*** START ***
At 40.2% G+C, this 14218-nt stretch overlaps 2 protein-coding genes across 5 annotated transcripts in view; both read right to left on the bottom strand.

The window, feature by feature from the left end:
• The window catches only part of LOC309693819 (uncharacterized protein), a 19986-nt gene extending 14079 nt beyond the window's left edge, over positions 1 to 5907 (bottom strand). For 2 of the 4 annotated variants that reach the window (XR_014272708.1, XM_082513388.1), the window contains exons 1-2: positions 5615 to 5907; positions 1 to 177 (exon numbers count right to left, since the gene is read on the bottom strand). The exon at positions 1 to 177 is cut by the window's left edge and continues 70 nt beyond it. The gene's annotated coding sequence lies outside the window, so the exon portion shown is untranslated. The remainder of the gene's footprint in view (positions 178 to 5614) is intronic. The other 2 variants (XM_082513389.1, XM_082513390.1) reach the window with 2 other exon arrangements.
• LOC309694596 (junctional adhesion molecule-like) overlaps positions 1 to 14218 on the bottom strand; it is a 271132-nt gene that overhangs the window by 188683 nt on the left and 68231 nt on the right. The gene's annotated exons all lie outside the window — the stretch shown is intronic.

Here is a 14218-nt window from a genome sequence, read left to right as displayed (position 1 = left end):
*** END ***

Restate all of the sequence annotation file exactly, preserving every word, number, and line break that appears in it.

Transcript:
At 40.2% G+C, this 14218-nt stretch overlaps 2 protein-coding genes across 5 annotated transcripts in view; both read right to left on the bottom strand.

The window, feature by feature from the left end:
• The window catches only part of LOC309693819 (uncharacterized protein), a 19986-nt gene extending 14079 nt beyond the window's left edge, over positions 1 to 5907 (bottom strand). For 2 of the 4 annotated variants that reach the window (XR_014272708.1, XM_082513388.1), the window contains exons 1-2: positions 5615 to 5907; positions 1 to 177 (exon numbers count right to left, since the gene is read on the bottom strand). The exon at positions 1 to 177 is cut by the window's left edge and continues 70 nt beyond it. The gene's annotated coding sequence lies outside the window, so the exon portion shown is untranslated. The remainder of the gene's footprint in view (positions 178 to 5614) is intronic. The other 2 variants (XM_082513389.1, XM_082513390.1) reach the window with 2 other exon arrangements.
• LOC309694596 (junctional adhesion molecule-like) overlaps positions 1 to 14218 on the bottom strand; it is a 271132-nt gene that overhangs the window by 188683 nt on the left and 68231 nt on the right. The gene's annotated exons all lie outside the window — the stretch shown is intronic.

Here is a 14218-nt window from a genome sequence, read left to right as displayed (position 1 = left end):